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Online seminar – Disabled Young People’s experience of Personal Support: Intimacies, identities and embodiments in Personal Assistance Relationships

Wed, 25 May 2022, 15:30 – 17:00 BST

Sign up here: https://www.eventbrite.co.uk/e/disabled-young-peoples-experience-of-personal-support-tickets-327938732577

Ned Coleman-Fountain University of Northumbria

Harvey Humphrey University of Strathclyde

Alex Toft Nottingham Centre for Children

This presentation will explore some themes from an ongoing project looking at young disabled adults’ experiences of getting support from Personal Assistants (PAs). PAs are social care workers employed directly by disabled people. They provide important support that enable disabled people to live independent lives. This project has asked young people with a range of different genders and sexualities about their experiences of choosing and working with PAs. This presentation will explore how gender and sexuality, understood in relation to identities and embodiments, matter for the decisions young LGBT people make to ensure they get the right support.

Ned Coleman-Fountain  (he/him) 

Senior lecturer in Sociology at the University of Northumbria, where he is currently EDI lead in the Department of Social Sciences. His current research focuses on the intersections of disability, gender, and sexuality in the contexts of adult social care

Alex Toft

Research Fellow in the Nottingham Centre for Children, Young People and Families at Nottingham Trent University. His research focuses upon sexuality, gender, disability, spirituality and identity. He currently works with a Young Disabled LGBT+ Researchers Group exploring the lived experiences of young people who are autistic and LGBT+.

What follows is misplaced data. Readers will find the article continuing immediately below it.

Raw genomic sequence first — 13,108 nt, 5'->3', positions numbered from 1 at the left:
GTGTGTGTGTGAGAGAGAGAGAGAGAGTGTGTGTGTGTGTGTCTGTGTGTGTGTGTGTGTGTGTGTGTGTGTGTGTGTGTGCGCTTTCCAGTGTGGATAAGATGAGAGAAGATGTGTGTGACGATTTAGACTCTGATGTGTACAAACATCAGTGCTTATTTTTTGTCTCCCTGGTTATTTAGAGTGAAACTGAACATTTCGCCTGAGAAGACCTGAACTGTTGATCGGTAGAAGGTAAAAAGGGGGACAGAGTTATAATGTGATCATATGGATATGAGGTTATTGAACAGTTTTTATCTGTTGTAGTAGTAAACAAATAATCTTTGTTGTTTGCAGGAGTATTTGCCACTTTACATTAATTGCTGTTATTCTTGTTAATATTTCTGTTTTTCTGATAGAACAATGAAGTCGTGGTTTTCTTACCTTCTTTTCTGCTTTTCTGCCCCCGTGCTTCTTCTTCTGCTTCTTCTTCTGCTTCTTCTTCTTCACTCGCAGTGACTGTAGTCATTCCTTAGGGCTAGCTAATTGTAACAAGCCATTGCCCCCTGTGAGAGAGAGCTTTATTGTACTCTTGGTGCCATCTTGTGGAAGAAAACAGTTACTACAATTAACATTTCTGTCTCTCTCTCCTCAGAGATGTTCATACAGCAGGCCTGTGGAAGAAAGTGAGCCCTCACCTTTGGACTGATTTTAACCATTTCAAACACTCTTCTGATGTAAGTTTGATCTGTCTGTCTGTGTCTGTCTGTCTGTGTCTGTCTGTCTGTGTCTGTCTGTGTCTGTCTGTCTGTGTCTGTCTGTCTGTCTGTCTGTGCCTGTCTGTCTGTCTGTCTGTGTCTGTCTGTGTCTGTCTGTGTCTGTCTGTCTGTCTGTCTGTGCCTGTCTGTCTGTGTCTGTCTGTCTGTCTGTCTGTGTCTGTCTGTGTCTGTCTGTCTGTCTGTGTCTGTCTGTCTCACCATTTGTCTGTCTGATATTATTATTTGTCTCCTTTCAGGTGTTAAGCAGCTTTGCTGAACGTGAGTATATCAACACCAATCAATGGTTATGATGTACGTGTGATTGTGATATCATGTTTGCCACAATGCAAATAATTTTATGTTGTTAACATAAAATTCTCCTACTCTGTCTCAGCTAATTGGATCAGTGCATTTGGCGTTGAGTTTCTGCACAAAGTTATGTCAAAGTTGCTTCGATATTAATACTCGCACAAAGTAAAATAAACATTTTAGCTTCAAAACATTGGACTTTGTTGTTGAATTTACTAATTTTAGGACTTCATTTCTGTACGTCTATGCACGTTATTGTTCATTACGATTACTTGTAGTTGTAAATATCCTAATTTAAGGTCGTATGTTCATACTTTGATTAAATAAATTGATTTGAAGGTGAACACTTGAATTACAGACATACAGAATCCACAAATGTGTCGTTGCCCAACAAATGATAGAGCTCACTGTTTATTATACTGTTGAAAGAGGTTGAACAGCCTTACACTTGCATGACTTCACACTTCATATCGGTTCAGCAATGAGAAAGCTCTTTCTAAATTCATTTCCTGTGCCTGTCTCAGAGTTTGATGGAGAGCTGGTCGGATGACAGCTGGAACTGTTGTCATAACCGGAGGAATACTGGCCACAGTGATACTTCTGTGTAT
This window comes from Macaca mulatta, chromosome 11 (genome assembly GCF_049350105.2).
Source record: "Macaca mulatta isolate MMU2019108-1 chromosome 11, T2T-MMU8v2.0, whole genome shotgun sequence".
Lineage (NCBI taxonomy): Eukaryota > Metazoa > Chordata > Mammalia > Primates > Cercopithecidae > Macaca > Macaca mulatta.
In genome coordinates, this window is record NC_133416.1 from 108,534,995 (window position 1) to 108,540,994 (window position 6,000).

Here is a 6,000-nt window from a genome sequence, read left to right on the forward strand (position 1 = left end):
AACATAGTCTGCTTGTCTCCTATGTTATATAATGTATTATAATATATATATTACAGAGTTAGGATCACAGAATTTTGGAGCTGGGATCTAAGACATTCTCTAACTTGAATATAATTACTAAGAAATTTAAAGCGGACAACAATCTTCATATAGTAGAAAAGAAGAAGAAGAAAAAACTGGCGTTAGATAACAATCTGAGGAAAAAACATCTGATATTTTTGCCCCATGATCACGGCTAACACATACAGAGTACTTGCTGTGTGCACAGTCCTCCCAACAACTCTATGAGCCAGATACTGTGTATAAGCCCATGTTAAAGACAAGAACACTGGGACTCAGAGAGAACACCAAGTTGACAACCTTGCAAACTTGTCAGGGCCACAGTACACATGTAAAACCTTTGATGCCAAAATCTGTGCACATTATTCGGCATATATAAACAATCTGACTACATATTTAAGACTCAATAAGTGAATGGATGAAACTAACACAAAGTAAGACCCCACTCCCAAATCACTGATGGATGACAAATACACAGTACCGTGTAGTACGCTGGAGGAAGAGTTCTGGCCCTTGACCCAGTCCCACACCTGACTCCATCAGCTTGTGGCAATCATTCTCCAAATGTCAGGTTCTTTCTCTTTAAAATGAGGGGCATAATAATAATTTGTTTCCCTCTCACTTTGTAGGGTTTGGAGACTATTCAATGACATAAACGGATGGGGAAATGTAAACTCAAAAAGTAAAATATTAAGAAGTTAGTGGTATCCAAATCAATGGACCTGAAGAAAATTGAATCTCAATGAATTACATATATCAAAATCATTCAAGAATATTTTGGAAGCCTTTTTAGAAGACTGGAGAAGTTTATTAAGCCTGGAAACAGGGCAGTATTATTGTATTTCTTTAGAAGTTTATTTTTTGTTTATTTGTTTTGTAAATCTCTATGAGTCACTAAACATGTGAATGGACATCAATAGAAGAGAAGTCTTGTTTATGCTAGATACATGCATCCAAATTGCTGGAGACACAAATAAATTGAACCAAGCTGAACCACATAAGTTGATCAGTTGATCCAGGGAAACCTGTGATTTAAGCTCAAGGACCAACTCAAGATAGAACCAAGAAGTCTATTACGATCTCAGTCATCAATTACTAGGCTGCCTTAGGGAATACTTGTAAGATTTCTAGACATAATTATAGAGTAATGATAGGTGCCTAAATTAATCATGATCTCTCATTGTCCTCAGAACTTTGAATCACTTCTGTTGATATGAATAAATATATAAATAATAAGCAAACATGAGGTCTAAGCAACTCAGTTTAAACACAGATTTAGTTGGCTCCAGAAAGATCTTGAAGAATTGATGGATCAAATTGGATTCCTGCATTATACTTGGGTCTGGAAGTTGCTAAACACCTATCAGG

Harvey Humphrey

(they/them/their)

really likes poetry

creative flair

A poststructuralist sociologist

they really like language, discourse and bodies

they’re just a bit interdisciplinary

and into creative methodologies

On an ESRC postdoc fellowship

at the University of Strathclyde

making a play out of scholarship

writing poems on the side

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Last Chance to get tickets! DRF Event 7! May 17th join Emma Pullen and Laura Mora alongside Lucia Amber for their talks “Cripvertising: Paralympians’ gendered representations of disability on Instagram” and “Reimagining rehabilitative futurism using the social model and other ingredients”

Time: Noon – 2pm

To register: https://www.eventbrite.co.uk/e/copy-of-drf-seminar-series-20212022-event-7-tickets-328135300517

Talk 1, Title: Cripvertising: Paralympians’ gendered representations of disability on Instagram

Talk 1, Abstract: Paralympic athletes increasingly turn to social media platforms to promote the Games, brand the self and raise disability awareness. In doing so, Paralympians create images that challenge dominant stereotypes around disability, particularly at the intersection of gender and sexuality. Through a visual media analysis, we examine the self-representations of the 22 most popular female UK Paralympians on Instagram and the ways in which they use postfeminist discourse to rebrand and popularise disability. Our paper marks the introduction of crip theory to this area of scholarship to critically examine the role of biopolitical discourses in shaping the conditions under which disability is granted visibility in the attention economy. By coining the term ‘cripvertising’, we develop a feminist account of newly emerging archetypes of disabled femininity that are underpinned by a hierarchy of heteronormative attractiveness and marketability. In highlighting this new normativity, we interrogate these images’ emancipatory potential for wider disability communities.